That's something that comes with maturity and Gareth will value having another voice around the camp that he knows he can trust, and that is vitally important. We're now in February, there are still four months left of football to play this season and having watched Mainoo the other day against Luton, he's getting better and better. He's an exceptional footballer. He could be the surprise name you see on the plane. Would it be at the expense of Henderson? Quite possibly. It might be at the expense of someone else, depending on form, but I'm a huge admirer of Mainoo. I think he's an outstanding footballer. I think he plays with maturity way beyond his years and the quality on the ball is quite brilliant.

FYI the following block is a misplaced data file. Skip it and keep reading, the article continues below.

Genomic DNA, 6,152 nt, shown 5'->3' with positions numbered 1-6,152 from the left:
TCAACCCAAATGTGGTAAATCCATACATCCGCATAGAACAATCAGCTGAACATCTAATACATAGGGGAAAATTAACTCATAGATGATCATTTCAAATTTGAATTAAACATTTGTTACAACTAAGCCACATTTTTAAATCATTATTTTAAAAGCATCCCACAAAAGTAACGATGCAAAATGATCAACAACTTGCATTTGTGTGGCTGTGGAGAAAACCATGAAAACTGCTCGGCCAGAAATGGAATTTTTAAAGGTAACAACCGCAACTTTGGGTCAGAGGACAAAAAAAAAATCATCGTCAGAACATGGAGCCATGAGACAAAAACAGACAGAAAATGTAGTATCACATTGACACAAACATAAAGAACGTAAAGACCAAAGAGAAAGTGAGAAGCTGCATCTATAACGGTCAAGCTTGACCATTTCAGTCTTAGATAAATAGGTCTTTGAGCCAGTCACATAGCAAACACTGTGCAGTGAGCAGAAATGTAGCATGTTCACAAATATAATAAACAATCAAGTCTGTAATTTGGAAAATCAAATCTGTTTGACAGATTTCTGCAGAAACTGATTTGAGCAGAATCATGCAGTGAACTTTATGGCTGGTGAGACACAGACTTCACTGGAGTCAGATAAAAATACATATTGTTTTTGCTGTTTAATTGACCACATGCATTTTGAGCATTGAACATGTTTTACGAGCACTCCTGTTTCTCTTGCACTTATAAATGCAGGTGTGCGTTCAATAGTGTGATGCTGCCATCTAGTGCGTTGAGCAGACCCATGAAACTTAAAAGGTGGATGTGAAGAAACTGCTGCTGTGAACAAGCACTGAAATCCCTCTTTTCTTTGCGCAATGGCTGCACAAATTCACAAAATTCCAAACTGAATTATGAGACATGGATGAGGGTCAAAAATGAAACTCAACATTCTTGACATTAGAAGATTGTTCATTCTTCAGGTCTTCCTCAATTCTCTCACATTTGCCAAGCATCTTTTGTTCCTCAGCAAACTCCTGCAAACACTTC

I'd love to see him at the Euros. Players like him make me wish that you were able to take a handful of young players to these huge international tournaments, just to expose them to the experience and give them an understanding of what goes on at major tournaments. 

I think this would help prepare them for the expectations of the fans, the pressure from the press and the outside influences. When they do get to the time where they are involved properly for the first time, it's a little bit easier for them to understand and realise what's going to happen when they do start playing for England, that way they could focus more on the football. There is no doubt in my mind that Kobbie Mainoo is a future England player.